Last Tuesday evening, I spent a few minutes standing on the corner of Houston and Broughton sttreets.
It was just after 7 p.m. There were no cars traveling on either street. I didn’t see any pedestrians or bicyclists either.
A handful of the on-street parking spaces were occupied, but from where I was standing, I could see more than 30 metered on-street spaces that weren’t being utilized.
And I don’t even see very well.
It was a lovely evening, by the way, so the quiet wasn’t due to the weather. The city is teeming with tourists right now. SCAD’s spring quarter is in full swing.
From comments I routinely receive, I know that some readers of this column think that downtown is always overflowing with tourists, cars and demand for on-street parking. Apparently, a number of key city officials are under the same impression.
Absent significant public outcry, Savannah City Council appears poised to move ahead on May 11 with some major changes to parking rules in the downtown area. I have written a number of columns about the proposed changes, but I might have written those columns too soon — before the general public was ready to scrutinize the proposals.
I like many things about the parking overhaul, which arose out of the extensive study called Parking Matters.
Actually, “like” is the wrong word. I don’t “like” that meter enforcement will be extended to Saturday and probably much of Sunday, but the parking demand in core areas makes a compelling case for enforcing meters on those days.
I don’t see similar justification, however, for the city’s plan to extend meter enforcement from 5 p.m. to 8 p.m. even on weekdays.
Sure, there are some parts of downtown where demand seems to support the extension of the hours of meter enforcement. Around Franklin and Ellis squares, for example, the level of demand would likely warrant extending the hours of enforcement much later than 8 p.m. on weekdays.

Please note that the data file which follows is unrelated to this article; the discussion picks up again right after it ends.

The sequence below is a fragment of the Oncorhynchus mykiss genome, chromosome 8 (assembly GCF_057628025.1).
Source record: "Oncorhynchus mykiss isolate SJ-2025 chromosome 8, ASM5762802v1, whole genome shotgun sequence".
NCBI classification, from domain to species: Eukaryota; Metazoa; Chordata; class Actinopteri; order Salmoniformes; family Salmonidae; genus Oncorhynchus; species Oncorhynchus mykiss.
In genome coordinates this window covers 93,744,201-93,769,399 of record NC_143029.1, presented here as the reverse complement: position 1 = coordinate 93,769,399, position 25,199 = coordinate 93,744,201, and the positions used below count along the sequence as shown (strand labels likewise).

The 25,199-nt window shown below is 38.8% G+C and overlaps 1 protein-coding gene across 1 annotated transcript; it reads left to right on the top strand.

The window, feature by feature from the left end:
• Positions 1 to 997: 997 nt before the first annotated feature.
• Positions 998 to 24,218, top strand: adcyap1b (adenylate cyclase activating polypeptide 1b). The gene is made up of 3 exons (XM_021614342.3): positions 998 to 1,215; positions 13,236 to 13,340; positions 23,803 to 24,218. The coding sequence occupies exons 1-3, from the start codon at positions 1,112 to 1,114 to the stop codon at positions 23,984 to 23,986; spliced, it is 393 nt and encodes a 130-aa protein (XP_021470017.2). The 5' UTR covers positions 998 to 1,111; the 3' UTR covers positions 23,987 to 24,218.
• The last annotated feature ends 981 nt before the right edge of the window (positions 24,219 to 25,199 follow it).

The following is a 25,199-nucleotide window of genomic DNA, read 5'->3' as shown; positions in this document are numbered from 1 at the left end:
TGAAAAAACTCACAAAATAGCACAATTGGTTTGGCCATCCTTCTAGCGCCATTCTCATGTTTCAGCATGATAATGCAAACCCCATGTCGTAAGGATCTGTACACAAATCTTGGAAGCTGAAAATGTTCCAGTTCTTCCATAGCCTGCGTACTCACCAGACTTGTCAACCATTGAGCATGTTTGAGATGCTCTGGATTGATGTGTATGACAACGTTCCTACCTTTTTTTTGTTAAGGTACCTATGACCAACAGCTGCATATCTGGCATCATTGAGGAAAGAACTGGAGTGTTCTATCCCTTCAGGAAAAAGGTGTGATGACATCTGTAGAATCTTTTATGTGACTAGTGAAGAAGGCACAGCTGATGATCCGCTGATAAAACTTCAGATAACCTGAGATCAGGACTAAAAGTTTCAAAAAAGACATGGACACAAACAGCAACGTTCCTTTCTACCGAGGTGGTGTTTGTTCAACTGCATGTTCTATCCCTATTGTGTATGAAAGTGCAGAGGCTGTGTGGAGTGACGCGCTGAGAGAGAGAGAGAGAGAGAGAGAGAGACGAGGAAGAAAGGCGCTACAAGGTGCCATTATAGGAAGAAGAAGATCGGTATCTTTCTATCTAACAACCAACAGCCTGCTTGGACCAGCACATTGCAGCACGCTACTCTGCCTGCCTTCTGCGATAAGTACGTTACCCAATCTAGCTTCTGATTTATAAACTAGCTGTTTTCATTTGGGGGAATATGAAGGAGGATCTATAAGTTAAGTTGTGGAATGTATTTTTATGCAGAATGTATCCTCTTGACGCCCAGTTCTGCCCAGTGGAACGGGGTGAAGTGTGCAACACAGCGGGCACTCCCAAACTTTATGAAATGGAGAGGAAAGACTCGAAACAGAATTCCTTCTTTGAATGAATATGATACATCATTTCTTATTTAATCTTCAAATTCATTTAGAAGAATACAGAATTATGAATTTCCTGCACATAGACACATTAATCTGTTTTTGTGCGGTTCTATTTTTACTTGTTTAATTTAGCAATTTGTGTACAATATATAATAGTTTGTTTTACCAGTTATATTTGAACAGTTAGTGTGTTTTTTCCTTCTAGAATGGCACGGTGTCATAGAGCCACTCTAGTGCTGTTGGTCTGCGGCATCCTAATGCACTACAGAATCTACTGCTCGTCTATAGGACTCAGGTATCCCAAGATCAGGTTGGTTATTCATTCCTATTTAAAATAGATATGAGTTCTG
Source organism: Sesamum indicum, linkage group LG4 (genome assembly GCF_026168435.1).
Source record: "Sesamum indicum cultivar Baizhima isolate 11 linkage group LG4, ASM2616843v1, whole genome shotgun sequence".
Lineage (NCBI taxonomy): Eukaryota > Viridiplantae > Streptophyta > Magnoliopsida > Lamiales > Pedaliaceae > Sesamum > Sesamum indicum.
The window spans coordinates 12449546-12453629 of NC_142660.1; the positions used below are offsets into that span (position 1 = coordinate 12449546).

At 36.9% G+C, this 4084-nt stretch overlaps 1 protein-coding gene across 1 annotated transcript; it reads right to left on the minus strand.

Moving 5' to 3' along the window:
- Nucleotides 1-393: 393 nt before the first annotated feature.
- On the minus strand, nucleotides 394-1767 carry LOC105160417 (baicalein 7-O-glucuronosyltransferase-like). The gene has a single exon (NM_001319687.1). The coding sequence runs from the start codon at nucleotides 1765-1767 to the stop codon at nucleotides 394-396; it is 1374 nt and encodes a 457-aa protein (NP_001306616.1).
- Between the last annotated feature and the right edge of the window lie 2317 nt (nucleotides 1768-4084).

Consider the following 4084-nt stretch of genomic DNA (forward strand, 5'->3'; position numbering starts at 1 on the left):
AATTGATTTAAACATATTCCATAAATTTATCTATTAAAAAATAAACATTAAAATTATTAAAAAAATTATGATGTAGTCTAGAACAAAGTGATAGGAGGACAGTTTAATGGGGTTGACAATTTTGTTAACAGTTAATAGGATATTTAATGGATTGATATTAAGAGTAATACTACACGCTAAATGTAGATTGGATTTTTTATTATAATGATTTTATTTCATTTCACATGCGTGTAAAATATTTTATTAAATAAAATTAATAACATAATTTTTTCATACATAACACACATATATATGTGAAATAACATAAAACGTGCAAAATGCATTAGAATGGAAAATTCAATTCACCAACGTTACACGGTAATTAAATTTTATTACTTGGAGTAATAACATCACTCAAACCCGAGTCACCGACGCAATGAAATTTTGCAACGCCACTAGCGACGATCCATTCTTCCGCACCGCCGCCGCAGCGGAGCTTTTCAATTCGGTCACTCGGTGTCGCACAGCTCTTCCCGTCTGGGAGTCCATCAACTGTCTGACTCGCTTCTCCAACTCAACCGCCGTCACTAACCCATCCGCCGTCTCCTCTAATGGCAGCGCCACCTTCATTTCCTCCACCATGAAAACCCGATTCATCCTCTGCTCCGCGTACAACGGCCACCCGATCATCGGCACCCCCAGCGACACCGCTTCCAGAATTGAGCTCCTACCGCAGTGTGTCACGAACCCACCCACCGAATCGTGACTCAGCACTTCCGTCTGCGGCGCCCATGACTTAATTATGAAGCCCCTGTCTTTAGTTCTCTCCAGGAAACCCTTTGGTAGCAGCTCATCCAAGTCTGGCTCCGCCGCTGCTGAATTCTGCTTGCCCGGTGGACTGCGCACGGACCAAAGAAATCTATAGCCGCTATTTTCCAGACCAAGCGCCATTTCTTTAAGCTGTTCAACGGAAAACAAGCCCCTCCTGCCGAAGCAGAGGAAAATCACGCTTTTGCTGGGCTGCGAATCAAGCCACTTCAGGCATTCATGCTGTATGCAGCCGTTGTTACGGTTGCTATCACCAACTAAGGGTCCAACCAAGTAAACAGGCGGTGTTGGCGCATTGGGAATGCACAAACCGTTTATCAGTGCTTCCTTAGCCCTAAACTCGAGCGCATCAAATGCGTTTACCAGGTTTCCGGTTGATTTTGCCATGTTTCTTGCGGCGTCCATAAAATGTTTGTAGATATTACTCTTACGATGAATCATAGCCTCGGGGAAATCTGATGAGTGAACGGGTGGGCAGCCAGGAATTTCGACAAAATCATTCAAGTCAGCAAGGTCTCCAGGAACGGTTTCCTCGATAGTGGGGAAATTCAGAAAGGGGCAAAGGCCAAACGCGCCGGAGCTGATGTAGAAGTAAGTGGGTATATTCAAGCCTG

Even on a quiet Tuesday evening, you might struggle to find on-street parking in the area bounded loosely by Bay Street, Martin Luther King Jr. Boulevard, York Street and Lincoln Street. You might find limited spaces on Bull and Abercorn streets until you look south of, say, Jones Street.
However, in the vast majority of the area with current and future parking meters, there is low demand for non-residential on-street parking on the average weekday evening.
Many folks understand these parking patterns, and many readers of this column know that weekday evenings are the ideal time to head downtown for dinner or even just for a stroll.
How many spaces are available on a typical weekday evening? Are all those spaces as far from downtown destinations as Houston Street?
Well, at 7 p.m. last Tuesday, there were 16 empty on-street metered parking spaces on Oglethorpe Avenue between Bull and Drayton streets, right in the heart of downtown. That was not an anomaly. On many blocks throughout the Historic District, you can find fistfuls of spaces on an average weeknight.